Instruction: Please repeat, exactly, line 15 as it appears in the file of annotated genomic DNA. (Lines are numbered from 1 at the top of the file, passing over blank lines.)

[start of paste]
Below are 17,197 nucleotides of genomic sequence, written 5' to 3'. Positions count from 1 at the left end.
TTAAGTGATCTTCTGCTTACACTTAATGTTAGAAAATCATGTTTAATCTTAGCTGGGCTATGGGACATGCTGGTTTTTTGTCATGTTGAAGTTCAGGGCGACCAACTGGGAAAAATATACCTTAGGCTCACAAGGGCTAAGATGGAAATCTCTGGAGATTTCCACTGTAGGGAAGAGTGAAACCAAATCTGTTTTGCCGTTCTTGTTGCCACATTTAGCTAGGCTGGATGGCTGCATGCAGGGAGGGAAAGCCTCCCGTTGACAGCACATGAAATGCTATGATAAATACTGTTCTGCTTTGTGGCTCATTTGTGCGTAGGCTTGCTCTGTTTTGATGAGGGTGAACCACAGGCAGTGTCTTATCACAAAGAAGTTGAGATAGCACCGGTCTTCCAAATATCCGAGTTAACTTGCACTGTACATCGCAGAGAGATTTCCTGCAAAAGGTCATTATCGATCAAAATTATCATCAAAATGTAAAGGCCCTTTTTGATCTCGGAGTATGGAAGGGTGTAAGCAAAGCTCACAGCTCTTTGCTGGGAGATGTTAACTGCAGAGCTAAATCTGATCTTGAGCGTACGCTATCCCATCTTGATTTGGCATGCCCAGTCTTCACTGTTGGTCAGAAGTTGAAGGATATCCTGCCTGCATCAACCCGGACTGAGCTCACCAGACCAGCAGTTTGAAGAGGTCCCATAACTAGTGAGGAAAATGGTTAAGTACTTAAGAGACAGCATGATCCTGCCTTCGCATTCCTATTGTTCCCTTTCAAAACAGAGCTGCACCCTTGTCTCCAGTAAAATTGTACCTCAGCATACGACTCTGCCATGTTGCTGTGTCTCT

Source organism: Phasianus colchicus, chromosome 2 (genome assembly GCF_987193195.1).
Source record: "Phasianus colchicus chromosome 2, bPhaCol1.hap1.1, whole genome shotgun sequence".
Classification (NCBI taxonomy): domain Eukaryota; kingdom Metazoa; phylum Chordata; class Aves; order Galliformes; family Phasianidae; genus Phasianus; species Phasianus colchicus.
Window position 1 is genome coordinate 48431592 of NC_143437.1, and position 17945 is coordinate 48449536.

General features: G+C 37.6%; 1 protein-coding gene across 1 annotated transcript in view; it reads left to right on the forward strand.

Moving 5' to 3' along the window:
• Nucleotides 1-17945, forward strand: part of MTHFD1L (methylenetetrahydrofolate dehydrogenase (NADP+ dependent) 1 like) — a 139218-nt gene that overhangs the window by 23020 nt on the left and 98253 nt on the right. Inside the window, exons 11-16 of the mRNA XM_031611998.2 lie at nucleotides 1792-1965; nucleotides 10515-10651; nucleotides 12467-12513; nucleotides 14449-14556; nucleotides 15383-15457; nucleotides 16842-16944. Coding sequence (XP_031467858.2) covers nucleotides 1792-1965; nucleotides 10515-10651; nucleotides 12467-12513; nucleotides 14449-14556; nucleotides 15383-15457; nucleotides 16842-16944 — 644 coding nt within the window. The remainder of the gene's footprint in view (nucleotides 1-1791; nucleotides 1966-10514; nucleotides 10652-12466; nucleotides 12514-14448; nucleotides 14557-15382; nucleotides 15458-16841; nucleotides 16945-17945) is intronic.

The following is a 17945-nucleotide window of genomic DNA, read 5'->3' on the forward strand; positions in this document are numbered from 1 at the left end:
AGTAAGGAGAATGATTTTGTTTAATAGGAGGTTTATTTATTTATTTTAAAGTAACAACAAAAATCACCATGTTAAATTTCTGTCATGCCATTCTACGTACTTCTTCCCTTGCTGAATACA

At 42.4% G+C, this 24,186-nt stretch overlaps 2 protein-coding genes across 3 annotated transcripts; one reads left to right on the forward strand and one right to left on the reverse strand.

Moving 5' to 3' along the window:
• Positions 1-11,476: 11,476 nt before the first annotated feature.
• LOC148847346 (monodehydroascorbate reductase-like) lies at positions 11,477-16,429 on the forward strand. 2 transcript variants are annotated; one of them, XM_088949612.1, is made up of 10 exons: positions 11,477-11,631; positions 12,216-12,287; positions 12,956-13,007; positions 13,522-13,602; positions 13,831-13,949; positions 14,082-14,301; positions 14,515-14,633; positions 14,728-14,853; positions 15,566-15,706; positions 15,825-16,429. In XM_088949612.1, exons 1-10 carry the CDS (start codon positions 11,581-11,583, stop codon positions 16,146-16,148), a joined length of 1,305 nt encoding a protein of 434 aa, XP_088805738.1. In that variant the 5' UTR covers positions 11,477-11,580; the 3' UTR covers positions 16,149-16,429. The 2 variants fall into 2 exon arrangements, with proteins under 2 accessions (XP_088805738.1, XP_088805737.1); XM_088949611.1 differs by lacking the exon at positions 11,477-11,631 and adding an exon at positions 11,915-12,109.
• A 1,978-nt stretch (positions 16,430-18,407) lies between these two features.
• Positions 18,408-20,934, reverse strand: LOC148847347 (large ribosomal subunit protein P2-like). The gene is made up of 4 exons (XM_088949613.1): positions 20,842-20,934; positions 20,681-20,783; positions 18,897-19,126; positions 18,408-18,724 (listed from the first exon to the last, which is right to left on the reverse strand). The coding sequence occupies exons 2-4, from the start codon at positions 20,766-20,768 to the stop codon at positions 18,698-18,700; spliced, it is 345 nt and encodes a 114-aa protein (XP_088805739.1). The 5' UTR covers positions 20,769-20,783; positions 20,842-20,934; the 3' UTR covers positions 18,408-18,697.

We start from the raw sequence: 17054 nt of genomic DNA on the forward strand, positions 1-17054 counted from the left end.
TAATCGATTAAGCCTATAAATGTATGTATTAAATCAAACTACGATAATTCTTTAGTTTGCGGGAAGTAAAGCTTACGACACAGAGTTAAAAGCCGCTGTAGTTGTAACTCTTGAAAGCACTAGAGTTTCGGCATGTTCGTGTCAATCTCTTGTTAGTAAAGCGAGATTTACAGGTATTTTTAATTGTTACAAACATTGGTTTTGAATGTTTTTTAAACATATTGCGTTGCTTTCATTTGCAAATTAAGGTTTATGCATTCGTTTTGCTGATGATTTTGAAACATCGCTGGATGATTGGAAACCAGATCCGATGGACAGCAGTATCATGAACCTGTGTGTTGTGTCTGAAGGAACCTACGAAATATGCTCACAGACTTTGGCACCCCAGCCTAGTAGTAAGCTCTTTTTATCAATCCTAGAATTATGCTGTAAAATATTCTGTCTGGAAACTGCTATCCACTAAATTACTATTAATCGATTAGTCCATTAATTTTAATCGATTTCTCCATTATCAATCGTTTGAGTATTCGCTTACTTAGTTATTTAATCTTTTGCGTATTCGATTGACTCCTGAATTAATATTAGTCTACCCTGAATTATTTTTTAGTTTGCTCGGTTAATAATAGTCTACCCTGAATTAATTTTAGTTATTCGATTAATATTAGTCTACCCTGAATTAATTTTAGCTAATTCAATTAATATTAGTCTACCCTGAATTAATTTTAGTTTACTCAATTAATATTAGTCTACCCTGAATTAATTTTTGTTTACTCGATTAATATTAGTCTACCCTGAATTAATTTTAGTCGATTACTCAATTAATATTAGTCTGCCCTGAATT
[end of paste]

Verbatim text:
• LOC148847346 (monodehydroascorbate reductase-like) lies at positions 11,477-16,429 on the forward strand. 2 transcript variants are annotated; one of them, XM_088949612.1, is made up of 10 exons: positions 11,477-11,631; positions 12,216-12,287; positions 12,956-13,007; positions 13,522-13,602; positions 13,831-13,949; positions 14,082-14,301; positions 14,515-14,633; positions 14,728-14,853; positions 15,566-15,706; positions 15,825-16,429. In XM_088949612.1, exons 1-10 carry the CDS (start codon positions 11,581-11,583, stop codon positions 16,146-16,148), a joined length of 1,305 nt encoding a protein of 434 aa, XP_088805738.1. In that variant the 5' UTR covers positions 11,477-11,580; the 3' UTR covers positions 16,149-16,429. The 2 variants fall into 2 exon arrangements, with proteins under 2 accessions (XP_088805738.1, XP_088805737.1); XM_088949611.1 differs by lacking the exon at positions 11,477-11,631 and adding an exon at positions 11,915-12,109.